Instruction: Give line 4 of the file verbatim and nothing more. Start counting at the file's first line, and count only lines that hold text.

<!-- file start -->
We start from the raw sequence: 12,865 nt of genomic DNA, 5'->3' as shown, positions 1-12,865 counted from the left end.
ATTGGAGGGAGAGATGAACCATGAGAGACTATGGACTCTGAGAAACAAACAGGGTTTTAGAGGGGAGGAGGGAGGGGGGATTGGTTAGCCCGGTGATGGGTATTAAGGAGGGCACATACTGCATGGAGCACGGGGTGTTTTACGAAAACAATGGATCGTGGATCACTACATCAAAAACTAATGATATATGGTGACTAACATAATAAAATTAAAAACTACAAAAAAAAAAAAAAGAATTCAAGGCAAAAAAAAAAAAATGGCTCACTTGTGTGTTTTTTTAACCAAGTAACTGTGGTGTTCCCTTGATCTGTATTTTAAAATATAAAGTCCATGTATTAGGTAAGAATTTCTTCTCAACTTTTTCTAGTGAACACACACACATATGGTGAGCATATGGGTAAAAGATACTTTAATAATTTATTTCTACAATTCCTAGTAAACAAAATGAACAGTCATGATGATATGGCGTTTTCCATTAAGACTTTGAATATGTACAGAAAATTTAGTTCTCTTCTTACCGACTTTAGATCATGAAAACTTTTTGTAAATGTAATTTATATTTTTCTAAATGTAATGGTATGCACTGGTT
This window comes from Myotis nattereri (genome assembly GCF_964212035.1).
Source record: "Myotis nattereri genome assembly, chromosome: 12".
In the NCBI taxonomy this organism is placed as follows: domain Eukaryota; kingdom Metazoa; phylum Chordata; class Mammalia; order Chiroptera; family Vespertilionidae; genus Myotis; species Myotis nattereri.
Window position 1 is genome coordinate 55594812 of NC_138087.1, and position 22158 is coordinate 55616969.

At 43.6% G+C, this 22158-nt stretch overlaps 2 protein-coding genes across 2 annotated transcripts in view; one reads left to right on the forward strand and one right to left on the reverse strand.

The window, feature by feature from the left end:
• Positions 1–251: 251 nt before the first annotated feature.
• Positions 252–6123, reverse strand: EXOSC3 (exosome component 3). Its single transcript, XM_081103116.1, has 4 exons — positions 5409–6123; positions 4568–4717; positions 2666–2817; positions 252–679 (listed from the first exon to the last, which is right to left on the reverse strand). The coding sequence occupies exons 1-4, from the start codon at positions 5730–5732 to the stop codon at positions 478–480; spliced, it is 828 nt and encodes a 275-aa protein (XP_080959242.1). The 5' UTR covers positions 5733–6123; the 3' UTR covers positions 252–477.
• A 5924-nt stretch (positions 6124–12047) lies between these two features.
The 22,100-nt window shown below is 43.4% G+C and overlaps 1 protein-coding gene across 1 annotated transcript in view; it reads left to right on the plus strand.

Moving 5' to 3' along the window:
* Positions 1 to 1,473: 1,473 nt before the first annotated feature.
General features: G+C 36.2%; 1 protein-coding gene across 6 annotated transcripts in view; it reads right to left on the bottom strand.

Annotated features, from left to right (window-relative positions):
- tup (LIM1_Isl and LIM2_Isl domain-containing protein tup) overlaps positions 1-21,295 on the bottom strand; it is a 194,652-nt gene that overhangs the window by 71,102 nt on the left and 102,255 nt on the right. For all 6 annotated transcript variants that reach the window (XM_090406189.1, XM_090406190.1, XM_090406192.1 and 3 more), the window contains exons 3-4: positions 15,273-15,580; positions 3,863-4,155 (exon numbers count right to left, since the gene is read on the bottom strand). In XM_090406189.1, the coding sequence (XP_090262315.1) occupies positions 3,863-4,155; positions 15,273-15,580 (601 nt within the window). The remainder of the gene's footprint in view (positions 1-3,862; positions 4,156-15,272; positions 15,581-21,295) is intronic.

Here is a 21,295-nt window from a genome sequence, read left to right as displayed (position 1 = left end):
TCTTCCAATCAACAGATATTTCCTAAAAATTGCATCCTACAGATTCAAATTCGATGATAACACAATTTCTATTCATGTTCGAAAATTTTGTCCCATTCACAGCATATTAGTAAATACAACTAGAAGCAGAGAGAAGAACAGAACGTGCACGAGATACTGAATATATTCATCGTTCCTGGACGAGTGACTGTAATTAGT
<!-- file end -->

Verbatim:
Source record: "Myotis nattereri genome assembly, chromosome: 12".